No, this is considered a "clog" on the borrower's right to equitable redemption and disfavored by courts. However, you may be able to waive the right in exchange for consideration after the execution of the mortgage.


What is a deed in lieu of foreclosure?

If mortgagor (borrower) goes into default, the mortgagor can give the deed to mortgagee (lender) to satisfy the mortgage debt.

Mortgagee has immediate possession, and takes it subject to all junior liens attached.


What is foreclosure?

When the borrower fails to make timely payments, the lender can foreclose on the property and use the proceeds to satisfy the debt owed


What is an acceleration clause? 

Requires the borrower to pay the full amount owed upon default 

More info: Acceleration Clause 


What are the 3 types of foreclosure?


  • ​​Sale is supervised by the court

Nonjudicial ("power of sale")

  • Property is sold without court supervision
  • ​​Common in deed of trust states 
  • Mortgage/deed of trust must contain a "power-of-sale" clause


  • Lender seeks court order for borrower to pay within a specified time frame. If borrower cannot pay, lender takes title to the property
  • Minority method


In a foreclosure sale, who gets priority for the proceeds? 

  1. Debts incurred by the foreclosure (attorney's fees, etc); then
  2. Mortgage being foreclosed;
  3. Junior mortgages (first, second, third, etc)

⚠️ Note: Senior liens will stay attached to the property.


How do you determine what interests take priority (i.e. which is senior and junior) in a foreclosure sale?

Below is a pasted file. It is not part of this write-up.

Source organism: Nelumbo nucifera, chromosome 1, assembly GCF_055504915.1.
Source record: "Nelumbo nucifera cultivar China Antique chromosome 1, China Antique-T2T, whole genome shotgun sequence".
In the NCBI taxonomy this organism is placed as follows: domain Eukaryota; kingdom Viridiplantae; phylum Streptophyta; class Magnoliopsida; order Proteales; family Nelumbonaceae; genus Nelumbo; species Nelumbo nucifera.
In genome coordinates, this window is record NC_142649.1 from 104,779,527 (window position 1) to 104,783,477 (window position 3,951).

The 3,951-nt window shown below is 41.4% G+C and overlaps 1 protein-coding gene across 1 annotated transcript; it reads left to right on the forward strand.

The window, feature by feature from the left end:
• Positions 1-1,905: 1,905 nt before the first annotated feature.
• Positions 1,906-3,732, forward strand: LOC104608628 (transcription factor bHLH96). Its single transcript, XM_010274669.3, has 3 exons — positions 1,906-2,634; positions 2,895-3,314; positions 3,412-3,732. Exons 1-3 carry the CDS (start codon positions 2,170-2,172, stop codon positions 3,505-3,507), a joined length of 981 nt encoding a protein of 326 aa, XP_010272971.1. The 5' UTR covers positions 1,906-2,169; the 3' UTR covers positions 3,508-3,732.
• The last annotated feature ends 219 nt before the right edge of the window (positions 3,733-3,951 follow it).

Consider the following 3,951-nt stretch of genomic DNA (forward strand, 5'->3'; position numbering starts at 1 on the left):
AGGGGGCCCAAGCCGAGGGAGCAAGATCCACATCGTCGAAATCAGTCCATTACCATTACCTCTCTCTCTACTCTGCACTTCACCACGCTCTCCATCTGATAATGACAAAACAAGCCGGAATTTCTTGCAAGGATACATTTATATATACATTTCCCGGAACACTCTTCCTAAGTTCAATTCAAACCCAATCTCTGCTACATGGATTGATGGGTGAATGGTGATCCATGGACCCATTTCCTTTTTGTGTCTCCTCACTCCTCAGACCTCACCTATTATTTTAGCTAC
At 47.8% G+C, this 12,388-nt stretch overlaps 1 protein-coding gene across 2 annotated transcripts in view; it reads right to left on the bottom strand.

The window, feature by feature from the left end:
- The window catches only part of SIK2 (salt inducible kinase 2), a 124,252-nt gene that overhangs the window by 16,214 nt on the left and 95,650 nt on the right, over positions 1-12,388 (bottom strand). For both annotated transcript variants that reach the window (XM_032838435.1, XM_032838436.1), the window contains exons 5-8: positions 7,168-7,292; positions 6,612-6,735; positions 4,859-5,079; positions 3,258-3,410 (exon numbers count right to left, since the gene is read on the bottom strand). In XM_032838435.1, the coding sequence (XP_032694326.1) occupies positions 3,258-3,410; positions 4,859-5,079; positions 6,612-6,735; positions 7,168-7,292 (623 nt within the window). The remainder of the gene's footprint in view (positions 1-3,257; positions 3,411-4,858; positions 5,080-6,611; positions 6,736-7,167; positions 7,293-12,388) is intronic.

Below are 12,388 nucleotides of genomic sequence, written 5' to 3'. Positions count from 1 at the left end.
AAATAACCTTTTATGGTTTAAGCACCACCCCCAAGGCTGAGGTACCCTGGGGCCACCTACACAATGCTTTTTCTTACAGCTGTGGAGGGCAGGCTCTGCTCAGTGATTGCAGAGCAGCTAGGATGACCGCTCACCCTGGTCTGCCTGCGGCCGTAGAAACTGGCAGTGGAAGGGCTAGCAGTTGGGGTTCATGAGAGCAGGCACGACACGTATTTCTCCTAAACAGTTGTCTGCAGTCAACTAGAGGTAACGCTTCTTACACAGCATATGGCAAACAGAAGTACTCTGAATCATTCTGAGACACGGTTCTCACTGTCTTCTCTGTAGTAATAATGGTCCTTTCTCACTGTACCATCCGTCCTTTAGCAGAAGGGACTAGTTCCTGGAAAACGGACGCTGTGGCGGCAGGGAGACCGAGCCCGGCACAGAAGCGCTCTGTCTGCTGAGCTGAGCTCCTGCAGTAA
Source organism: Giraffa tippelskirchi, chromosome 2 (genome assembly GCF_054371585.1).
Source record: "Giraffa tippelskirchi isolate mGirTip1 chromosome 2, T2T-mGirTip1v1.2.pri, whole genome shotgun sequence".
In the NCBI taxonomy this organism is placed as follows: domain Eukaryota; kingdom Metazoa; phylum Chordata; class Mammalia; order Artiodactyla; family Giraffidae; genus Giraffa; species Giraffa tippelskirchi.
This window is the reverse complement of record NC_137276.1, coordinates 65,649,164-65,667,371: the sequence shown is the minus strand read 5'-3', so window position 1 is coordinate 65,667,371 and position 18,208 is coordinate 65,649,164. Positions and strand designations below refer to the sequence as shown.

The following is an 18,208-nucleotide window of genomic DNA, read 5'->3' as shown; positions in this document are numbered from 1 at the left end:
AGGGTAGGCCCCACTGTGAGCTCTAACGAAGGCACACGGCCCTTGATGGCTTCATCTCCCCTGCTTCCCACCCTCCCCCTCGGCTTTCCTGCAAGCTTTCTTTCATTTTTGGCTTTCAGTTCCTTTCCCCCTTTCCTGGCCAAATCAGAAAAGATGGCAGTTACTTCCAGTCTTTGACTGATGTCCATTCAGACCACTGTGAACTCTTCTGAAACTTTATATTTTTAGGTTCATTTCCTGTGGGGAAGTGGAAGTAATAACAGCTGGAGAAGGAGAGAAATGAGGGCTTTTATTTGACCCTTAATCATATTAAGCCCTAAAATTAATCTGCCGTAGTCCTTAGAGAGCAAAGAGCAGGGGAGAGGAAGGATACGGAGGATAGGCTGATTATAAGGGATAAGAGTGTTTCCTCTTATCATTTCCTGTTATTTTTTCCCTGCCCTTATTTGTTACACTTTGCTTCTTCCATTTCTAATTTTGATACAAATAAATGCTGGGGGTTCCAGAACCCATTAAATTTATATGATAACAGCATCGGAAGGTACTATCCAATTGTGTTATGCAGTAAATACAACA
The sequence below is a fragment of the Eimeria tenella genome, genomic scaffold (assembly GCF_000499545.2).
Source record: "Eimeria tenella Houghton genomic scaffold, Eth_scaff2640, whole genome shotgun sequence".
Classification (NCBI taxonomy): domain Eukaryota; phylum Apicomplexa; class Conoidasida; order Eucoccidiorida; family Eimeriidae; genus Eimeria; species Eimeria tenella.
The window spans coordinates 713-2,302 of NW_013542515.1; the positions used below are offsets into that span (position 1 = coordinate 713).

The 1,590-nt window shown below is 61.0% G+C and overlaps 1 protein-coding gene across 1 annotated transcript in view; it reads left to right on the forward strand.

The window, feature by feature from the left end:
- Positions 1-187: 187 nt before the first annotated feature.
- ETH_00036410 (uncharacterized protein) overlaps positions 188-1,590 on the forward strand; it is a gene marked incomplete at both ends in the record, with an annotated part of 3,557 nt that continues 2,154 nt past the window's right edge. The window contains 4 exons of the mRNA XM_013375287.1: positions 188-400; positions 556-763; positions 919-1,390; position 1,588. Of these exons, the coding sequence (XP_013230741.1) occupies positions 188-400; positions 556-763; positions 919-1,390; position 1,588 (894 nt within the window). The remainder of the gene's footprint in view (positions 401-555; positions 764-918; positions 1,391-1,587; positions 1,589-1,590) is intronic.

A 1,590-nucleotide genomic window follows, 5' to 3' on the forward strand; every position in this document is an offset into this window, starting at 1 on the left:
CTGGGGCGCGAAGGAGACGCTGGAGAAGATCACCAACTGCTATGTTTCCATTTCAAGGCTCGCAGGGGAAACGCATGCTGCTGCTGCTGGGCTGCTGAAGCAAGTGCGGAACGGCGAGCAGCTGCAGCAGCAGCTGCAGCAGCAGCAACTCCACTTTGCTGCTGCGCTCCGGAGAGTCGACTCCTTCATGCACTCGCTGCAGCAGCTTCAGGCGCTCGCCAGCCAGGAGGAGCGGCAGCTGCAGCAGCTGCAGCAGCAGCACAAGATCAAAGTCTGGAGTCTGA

Generally, follow the "first in time, first in right" rule, unless an exception applies 


What are the exceptions to the "first in time, first in right" rule? 

  1. Purchase money mortgage: Priority over all liens, regardless of when they were recorded 
  2. Recorded mortgages have priority over unrecorded mortgages; 
  3. Non-guaranteed advances from future-advance mortgages; 
  4. Subordination by senior mortgagee to subsequent interest;
  5. Modification; and 
  6. After-acquired property


How are interests affected by a foreclosure sale?

  • Junior interests are extinguished
  • Buyer buys the property subject to the senior interests


In what type of foreclosure does the junior interest holder need to be given notice

Judicial foreclosure. Holder must be given notice and made a party, or else her interest will not be extinguished.


What is the Doctrine of Marshaling Assets?

Holder of a senior security interest must proceed:

  1. First, against property without junior security interests; 
  2. Second, against property that has whichever junior interest was more recently created; and
  3. Lastly, against property that has whichever junior interest was more remotely created 


What is a deficiency judgment?

If the foreclosure sale does not cover the full amount owed, the lender and other holders who are liable for the mortgage may seek a deficiency judgment against the borrower to satisfy the full debt owed. 

⚠️ Exception: Borrower is not liable for deficiency if they are the holder of a nonrecourse loan 


What is subrogation?

When a third party ("payor") pays for the entire mortgage debt. The payor is then "subrogated" (substituted) and is entitled to all the rights of the original mortgagee. 


In a foreclosure sale, is a mortgagee entitled to proceeds from improvements to the property? 

Yes. However, if improvements were funded by a second mortgage, the second mortgagee may have superior rights to the property